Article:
A few years back, in 2019, the Royal Institute of Architects published a cost guide stating a single or two storey one-off house would cost €2,500 to €2,800 per sqm for a traditional build with a “reasonable level” of finishes and fittings. However, where the construction method is non-traditional and/or the level of finishes and/or fittings is high, the RIAI listed a cost in the order of €2,800 to €3,500 per sqm.
For an extension their cost estimate is from €1,900 to €3,400 per sqm. The range in itself outlines the difficulty in accurately budgeting based on an average cost.
Dooley Cummins Architects & Engineers published the figures they got back from the tenders they put out for their clients building a one-off detached house in the countryside (third quarter 2022 figures). They don’t specify complexity of build or size of house but share an average €2,350/sqm figure including VAT for a contractor led build and for a turnkey finish (ready to move into).
However their figure does exclude site purchase costs, development levies (€2,000 to €20,000 depending on the floor area and county council), professional fees (5 to 15 per cent of the build cost) and inflation.
The website tradesmen. ie, meanwhile, did a survey in November 2022 asking builders how much it would cost excluding VAT to build a 150sqm house ready to furnish. Answers ranged from €1,500 to €2,500 per square meter for a builder’s finish with an extension costed at up to €3,000 per sqm.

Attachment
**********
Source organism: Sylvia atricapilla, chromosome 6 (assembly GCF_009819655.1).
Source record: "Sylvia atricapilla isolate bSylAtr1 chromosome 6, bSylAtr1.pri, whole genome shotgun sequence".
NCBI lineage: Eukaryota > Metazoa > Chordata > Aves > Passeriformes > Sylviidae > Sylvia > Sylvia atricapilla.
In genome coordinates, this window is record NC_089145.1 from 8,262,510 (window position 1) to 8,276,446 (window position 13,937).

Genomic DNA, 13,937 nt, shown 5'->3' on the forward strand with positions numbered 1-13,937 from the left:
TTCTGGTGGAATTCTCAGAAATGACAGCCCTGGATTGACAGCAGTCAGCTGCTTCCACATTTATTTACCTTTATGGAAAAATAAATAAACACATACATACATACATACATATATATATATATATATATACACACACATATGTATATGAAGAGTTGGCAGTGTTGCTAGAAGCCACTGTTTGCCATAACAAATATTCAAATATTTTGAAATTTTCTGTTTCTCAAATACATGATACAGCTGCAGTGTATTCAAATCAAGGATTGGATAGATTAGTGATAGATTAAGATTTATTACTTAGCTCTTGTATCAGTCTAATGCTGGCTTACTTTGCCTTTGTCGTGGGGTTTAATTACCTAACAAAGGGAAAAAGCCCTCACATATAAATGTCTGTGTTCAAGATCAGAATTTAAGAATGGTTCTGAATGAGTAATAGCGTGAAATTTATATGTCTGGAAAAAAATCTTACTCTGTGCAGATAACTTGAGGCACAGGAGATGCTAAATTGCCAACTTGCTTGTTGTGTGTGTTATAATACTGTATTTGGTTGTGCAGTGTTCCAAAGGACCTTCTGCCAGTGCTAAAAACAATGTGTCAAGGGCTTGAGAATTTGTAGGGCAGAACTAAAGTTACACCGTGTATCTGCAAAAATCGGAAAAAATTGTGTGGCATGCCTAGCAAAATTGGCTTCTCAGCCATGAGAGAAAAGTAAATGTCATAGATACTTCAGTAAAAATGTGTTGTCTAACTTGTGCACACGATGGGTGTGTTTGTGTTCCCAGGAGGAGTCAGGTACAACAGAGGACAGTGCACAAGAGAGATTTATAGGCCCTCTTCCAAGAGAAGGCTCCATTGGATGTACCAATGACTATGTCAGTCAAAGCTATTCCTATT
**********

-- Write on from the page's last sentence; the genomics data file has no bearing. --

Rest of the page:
Insulating Concrete Formwork (ICF) has overtaken timber frame since the 2021 survey. In both surveys, the vast majority of building work was done with blockwork.
In the 2021 survey the split was even more pronounced than in 2023 with direct labour and contractor taking about 35 per cent each.
Very similar breakdown as in the 2021 survey, with comments showing quite a few went with multiple methods. Some said they started with a spreadsheet but ended up without any method to keep track of costs.
Then and now
Back when our grandparents built, many houses had a single main entrance door with a similar rear or side door. Windows were of a fairly standard size, manufactured in a locally sourced material. Inside, the only reason to have a staircase was to get from one floor to another. This generally resulted in hiding the staircase away from view, sandwiched between two walls.
Since then, the staircase has moved from that utilitarian position to the main entrance hallway, taking pride of place and also increasing cost. Architectural designs are now specifying an ever increasing amount of glazing which, combined with advances in technology, have resulted in windows and doors taking up a significant proportion of a self-build’s overall build budget.
The other big ticket item is likely to be your heating and ventilation system. Here remember that while a well built (insulated, airtight) home should require very little heating, all homes need adequate ventilation